Policy Point Wednesday: Advertising vs Education Spending

OLYMPUS DIGITAL CAMERALast week, Marion Nestle of the blog Food Politics had some fun with numbers: she created a chart to compare profits and advertising expenditures for the top 10 bestselling brands of cereal, which include popular cereals from Kellogg, General Mills and one from Post.  These 10 foods alone, most of which are high in added sugar, represent over $669 million dollars worth of advertising (Honey Bunches of Oats clearly is spending money, but the figure wasn’t included) and over 3 billion dollars worth of revenue from July 2012-June 2013.

Contrast that with Federal spending on nutrition education – which in 2007 was around 800 million dollars (not just for 10 foods, but for all nutrition education) but which is to initially be cut by over 26 million dollars with cuts continuing over time.  Most of that money is targeted towards low-income Americans who participate in programs like SNAP and WIC, although the extension offices who use the money also provide materials used by schools around the country.  (Otherwise, schools often use – you guessed it – promotional materials from food advertisers to provide nutrition education.)  The USDA’s ERS pointed out this disparity back in 1997, showing how nutrition education spending was a tiny percentage compared to food advertising dollars, and what’s more, advertising dollars had a more efficient reach than nutrition education.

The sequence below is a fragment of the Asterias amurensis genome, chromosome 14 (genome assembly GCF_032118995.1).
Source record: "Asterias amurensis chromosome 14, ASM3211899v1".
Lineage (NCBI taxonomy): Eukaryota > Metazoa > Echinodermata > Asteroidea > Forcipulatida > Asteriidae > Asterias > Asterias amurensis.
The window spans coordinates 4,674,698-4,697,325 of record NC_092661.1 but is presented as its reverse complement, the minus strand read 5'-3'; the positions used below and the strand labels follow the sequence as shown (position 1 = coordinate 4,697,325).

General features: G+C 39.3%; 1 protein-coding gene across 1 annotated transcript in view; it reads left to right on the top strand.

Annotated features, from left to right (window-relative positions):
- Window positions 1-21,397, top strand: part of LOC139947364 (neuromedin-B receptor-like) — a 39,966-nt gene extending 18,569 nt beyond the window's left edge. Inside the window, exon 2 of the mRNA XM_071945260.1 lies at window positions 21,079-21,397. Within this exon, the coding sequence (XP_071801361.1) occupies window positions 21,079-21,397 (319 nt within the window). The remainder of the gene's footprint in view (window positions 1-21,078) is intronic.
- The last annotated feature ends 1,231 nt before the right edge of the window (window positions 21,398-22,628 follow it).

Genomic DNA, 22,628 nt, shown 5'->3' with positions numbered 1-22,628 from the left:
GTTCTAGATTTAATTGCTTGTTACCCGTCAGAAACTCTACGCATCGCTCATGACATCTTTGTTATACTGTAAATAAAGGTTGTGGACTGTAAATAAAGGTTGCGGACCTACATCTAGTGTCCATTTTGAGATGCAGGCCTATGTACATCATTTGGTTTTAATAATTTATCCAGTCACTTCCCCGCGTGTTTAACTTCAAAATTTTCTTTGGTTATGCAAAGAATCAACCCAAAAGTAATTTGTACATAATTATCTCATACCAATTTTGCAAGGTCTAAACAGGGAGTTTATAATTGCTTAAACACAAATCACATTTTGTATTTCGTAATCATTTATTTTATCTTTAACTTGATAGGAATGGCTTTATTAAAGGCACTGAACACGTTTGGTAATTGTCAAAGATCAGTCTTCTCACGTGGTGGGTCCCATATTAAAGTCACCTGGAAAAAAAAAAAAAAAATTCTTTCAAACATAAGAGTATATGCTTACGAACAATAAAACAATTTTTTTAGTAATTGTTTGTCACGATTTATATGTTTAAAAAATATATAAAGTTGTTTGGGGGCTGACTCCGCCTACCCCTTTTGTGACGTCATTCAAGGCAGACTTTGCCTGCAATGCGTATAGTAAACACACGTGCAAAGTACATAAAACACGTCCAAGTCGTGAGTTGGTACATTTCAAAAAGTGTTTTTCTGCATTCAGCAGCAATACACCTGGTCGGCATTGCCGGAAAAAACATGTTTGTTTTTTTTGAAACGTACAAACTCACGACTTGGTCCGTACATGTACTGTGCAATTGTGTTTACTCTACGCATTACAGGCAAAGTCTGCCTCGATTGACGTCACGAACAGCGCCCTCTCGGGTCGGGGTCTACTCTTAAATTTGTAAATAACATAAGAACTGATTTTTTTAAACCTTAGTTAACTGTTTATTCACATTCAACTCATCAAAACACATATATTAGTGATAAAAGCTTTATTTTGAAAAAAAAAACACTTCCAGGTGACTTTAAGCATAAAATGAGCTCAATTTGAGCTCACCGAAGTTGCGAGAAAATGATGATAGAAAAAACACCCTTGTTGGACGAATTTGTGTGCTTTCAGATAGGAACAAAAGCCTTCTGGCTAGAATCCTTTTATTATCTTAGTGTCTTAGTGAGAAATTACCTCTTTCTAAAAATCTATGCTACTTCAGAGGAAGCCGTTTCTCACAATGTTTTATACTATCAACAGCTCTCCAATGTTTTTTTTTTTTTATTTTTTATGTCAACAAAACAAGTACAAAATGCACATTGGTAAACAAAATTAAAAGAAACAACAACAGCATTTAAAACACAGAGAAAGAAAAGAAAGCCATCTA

The Center for Media Literacy points out that “…there is a direct connection between a society’s (or individual’s) levels of exposure to advertising and the levels of consumption,” even if individuals forget over 90% of the advertising they see.  In contrast, the RAND corporation finds that “Summer vacation takes a toll on students’ knowledge and skills. When they report to school in the fall, they perform, on average, one month behind where they left off in the spring.”  Considering that the NIH has documented that nutrition education is an effective tool against diseases like type 2 diabetes, and is more cost-effective than other interventions, shouldn’t we look at addressing the disparity between advertising and education?

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